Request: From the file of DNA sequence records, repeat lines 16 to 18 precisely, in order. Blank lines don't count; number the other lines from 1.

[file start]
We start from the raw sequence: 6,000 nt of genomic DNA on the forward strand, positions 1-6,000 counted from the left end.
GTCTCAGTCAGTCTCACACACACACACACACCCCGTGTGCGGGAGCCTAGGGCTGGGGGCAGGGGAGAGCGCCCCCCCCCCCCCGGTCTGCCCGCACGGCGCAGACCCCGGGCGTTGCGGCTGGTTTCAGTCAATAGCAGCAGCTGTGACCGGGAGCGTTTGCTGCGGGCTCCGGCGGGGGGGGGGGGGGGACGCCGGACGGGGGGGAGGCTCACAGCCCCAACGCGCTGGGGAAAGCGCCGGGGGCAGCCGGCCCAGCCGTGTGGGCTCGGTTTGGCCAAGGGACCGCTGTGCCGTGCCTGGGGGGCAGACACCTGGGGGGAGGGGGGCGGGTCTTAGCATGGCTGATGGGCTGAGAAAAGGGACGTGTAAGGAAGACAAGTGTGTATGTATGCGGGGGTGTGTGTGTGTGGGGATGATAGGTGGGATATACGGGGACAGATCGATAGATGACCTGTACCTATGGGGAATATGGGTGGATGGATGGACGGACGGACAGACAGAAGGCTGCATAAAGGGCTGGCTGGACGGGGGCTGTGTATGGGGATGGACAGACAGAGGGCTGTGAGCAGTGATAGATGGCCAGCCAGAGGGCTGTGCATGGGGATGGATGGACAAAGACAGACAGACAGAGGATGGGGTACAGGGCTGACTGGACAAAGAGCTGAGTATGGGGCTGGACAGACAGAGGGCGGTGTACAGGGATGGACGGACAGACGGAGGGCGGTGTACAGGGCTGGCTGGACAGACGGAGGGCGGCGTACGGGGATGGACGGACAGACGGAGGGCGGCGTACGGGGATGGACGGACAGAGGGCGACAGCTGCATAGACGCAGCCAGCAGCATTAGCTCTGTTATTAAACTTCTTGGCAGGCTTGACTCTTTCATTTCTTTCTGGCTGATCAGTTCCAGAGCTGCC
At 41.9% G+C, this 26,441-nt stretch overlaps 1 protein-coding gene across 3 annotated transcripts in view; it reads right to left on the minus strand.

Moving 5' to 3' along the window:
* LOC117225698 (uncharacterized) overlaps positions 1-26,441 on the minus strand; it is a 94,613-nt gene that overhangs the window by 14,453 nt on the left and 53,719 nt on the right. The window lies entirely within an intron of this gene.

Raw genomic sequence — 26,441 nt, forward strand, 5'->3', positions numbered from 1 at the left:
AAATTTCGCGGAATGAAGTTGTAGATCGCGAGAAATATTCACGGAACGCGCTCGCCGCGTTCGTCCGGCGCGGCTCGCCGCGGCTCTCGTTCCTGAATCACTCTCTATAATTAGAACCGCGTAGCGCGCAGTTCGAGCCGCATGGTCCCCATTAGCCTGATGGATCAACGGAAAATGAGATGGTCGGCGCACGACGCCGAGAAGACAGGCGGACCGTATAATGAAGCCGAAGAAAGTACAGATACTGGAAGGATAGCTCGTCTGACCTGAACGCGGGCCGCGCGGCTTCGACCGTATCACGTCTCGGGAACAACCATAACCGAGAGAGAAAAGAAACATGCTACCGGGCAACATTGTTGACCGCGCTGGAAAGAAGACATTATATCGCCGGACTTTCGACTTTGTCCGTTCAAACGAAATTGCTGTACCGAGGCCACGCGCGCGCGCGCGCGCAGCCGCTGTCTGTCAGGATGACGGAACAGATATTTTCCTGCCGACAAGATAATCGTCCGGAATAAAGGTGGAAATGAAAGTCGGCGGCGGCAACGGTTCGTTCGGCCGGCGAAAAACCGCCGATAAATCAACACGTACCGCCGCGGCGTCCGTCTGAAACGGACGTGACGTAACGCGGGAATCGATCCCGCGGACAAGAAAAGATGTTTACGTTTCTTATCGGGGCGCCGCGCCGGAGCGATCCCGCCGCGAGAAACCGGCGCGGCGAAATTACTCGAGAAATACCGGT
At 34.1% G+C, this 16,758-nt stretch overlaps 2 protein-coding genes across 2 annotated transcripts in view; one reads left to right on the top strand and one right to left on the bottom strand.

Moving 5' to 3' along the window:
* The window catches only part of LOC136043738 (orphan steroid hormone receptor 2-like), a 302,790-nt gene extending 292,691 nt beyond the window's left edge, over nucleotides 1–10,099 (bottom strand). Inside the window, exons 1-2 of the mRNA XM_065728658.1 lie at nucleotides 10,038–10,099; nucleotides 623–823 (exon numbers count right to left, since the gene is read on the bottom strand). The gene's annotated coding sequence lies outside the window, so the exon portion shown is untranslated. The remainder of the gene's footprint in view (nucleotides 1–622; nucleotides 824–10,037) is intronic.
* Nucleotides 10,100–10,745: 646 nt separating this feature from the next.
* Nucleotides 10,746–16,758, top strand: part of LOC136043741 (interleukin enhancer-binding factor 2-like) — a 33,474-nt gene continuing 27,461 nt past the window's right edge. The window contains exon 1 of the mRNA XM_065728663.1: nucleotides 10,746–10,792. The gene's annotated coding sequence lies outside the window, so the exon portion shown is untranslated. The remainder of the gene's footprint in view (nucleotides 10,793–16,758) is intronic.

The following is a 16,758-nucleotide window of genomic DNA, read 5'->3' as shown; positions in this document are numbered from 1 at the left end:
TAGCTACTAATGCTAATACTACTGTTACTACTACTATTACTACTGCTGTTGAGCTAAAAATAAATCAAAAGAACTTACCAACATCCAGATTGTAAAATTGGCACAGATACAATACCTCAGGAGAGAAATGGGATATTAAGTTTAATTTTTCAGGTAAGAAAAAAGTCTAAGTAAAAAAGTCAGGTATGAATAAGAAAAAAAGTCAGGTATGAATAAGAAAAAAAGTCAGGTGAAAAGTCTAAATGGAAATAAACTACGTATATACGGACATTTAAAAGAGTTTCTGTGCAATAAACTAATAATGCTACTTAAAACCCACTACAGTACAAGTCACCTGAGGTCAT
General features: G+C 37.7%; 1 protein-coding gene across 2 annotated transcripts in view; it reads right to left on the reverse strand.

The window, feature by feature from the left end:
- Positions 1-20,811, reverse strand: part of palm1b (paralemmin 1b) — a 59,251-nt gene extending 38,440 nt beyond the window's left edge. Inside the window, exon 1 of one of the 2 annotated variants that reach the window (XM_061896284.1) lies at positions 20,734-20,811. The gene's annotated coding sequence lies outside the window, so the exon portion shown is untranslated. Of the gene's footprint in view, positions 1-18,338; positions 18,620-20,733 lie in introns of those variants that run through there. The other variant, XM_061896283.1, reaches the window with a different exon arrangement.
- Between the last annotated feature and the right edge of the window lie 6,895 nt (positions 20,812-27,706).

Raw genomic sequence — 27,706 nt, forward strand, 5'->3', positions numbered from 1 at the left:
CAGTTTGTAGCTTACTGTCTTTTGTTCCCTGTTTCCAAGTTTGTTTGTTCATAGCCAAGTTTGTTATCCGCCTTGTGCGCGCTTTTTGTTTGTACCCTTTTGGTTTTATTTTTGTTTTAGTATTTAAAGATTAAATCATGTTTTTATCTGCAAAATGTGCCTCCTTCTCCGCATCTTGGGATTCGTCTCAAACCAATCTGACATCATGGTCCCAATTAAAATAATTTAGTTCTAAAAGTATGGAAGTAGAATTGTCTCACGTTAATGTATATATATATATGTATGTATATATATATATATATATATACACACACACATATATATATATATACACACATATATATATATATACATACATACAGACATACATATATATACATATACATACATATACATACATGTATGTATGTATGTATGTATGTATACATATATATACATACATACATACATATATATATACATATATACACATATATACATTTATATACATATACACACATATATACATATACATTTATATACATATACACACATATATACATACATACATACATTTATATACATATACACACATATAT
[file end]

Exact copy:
The window, feature by feature from the left end:
- Positions 1-20,811, reverse strand: part of palm1b (paralemmin 1b) — a 59,251-nt gene extending 38,440 nt beyond the window's left edge. Inside the window, exon 1 of one of the 2 annotated variants that reach the window (XM_061896284.1) lies at positions 20,734-20,811. The gene's annotated coding sequence lies outside the window, so the exon portion shown is untranslated. Of the gene's footprint in view, positions 1-18,338; positions 18,620-20,733 lie in introns of those variants that run through there. The other variant, XM_061896283.1, reaches the window with a different exon arrangement.
- Between the last annotated feature and the right edge of the window lie 6,895 nt (positions 20,812-27,706).